U.S. Student Homelessness Reaches All-Time High

U.S. Student Homelessness Reaches All-Time High

Here is a scary number: 1,168,354.

That's the number of students in grades K-12 who were homeless during the 2011-2012 school year. The new numbers released by the U.S. Department of Education's National Center for Homeless Education (NCHE) are a record-high, and represent a 72% increase from before the start of the recession six years ago. 

The Southern Education Foundation's recent October report found that throughout the American South and West, over half of students are low-income, and over two-thirds are in Mississippi, Louisiana, and New Mexico. 

While some children prepare for Halloween and map out the houses that give the best trick-or-treat candy, over 1 million children have no home to go to at all.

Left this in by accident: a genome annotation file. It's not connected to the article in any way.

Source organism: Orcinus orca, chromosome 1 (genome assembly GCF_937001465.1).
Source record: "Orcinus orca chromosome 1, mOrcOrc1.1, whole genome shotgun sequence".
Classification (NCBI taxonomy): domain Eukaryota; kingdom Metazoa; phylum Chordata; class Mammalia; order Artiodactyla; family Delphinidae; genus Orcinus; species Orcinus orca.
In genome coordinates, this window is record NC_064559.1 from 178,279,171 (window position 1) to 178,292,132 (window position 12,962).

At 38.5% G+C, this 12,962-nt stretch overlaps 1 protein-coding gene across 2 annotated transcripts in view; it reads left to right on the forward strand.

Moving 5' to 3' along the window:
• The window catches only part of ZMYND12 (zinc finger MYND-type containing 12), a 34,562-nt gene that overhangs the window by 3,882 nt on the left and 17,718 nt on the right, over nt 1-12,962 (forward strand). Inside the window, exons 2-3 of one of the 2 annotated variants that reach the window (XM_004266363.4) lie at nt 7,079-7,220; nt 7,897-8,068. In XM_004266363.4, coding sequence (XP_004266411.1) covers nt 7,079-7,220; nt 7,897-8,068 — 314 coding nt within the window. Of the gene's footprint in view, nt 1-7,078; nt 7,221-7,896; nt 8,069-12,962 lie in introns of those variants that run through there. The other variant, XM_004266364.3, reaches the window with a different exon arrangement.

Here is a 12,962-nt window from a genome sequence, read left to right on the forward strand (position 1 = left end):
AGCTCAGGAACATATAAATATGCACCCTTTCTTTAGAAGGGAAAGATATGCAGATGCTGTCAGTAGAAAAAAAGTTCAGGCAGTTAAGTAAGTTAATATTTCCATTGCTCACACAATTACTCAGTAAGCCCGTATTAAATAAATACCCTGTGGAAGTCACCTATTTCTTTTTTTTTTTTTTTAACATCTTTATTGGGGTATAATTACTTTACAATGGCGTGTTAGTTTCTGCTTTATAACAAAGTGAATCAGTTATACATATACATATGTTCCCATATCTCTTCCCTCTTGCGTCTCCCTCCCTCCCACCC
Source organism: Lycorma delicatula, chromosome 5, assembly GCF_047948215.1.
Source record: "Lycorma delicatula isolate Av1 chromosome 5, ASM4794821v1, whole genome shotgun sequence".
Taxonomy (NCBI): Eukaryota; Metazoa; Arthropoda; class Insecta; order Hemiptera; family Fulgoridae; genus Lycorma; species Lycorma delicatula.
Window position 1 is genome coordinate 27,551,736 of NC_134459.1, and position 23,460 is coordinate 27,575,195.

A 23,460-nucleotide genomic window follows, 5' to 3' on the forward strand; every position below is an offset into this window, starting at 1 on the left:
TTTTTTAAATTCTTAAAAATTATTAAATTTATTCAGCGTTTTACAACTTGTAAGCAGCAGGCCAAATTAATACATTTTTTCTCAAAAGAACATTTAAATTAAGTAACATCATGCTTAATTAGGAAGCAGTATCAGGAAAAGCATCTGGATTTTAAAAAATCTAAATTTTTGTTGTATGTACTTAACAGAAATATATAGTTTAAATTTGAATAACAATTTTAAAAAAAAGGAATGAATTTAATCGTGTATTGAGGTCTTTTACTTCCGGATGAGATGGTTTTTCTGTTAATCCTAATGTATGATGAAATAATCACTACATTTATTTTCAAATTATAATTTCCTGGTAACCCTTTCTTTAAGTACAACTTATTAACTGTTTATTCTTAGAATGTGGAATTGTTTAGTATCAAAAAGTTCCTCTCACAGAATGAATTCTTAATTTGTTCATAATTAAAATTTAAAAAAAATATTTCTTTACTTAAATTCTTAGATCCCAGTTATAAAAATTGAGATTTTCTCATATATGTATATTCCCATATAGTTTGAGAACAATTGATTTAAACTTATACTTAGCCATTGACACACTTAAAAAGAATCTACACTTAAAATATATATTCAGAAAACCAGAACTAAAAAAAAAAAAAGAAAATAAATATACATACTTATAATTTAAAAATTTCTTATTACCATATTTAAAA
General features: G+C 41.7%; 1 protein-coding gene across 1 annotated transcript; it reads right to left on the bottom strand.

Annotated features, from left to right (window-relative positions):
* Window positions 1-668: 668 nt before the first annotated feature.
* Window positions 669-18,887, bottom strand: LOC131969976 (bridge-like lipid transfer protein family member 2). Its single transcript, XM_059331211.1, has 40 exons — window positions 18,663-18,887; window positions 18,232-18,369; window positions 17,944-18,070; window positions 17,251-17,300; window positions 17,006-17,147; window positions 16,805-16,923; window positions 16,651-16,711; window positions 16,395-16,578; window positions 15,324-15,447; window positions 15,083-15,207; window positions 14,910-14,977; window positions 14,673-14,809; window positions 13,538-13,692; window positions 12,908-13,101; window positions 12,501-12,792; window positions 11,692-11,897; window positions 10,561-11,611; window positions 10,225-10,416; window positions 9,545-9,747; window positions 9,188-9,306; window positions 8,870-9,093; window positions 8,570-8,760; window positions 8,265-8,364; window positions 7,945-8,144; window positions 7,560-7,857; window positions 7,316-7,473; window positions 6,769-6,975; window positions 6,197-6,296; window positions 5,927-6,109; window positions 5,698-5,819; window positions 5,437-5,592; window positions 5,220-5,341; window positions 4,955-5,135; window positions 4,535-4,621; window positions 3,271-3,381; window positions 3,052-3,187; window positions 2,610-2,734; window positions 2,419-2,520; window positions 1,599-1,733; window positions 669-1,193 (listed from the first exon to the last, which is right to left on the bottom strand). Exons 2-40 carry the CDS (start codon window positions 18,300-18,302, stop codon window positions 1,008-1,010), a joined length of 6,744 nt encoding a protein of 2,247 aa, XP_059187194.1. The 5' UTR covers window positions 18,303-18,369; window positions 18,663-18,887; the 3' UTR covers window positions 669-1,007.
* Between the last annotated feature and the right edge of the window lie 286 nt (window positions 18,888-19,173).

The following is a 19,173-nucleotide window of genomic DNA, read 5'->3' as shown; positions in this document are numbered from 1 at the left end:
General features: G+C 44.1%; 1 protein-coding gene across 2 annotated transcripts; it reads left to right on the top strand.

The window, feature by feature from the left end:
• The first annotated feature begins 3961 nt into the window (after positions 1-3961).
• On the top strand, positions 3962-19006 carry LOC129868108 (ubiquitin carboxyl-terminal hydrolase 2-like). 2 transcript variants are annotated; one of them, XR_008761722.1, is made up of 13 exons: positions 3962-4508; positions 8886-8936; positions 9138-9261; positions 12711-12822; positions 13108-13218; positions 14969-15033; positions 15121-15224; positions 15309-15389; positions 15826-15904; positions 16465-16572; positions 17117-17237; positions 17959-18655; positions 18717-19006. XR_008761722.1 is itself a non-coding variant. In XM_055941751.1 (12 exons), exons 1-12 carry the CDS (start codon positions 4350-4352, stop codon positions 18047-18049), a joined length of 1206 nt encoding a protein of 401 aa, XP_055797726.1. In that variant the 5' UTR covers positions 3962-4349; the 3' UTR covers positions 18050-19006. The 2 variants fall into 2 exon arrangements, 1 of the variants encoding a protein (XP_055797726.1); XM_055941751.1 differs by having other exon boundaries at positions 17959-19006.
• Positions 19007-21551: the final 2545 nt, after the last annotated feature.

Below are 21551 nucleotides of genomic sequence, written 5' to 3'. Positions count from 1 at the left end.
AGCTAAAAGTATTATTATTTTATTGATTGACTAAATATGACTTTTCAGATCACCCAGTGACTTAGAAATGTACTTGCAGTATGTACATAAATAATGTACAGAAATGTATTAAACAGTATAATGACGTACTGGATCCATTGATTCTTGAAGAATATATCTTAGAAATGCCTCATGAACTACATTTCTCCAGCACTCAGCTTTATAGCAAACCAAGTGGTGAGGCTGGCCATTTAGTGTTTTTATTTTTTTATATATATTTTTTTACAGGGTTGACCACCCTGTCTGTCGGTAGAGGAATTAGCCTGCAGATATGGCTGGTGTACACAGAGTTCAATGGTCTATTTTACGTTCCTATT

For obvious reasons, homelessness robs children of the tools needed to succeed in school such as a sheltered place to study. To combat this, the McKinney-Vento Act was passed in 1987 to aid homeless students. Relief has come in the form of new shoes and clothing, cell phones so children can always reach an adult, and in some cases the creation of study centers complete with books, supplies, tutors, and computers.

America must take a hard look at not only the best ways to reform our education system, but also at how we can ensure all children get to the classroom in the first place. For a country that was formerly the leader in public education, this is a worthy pursuit.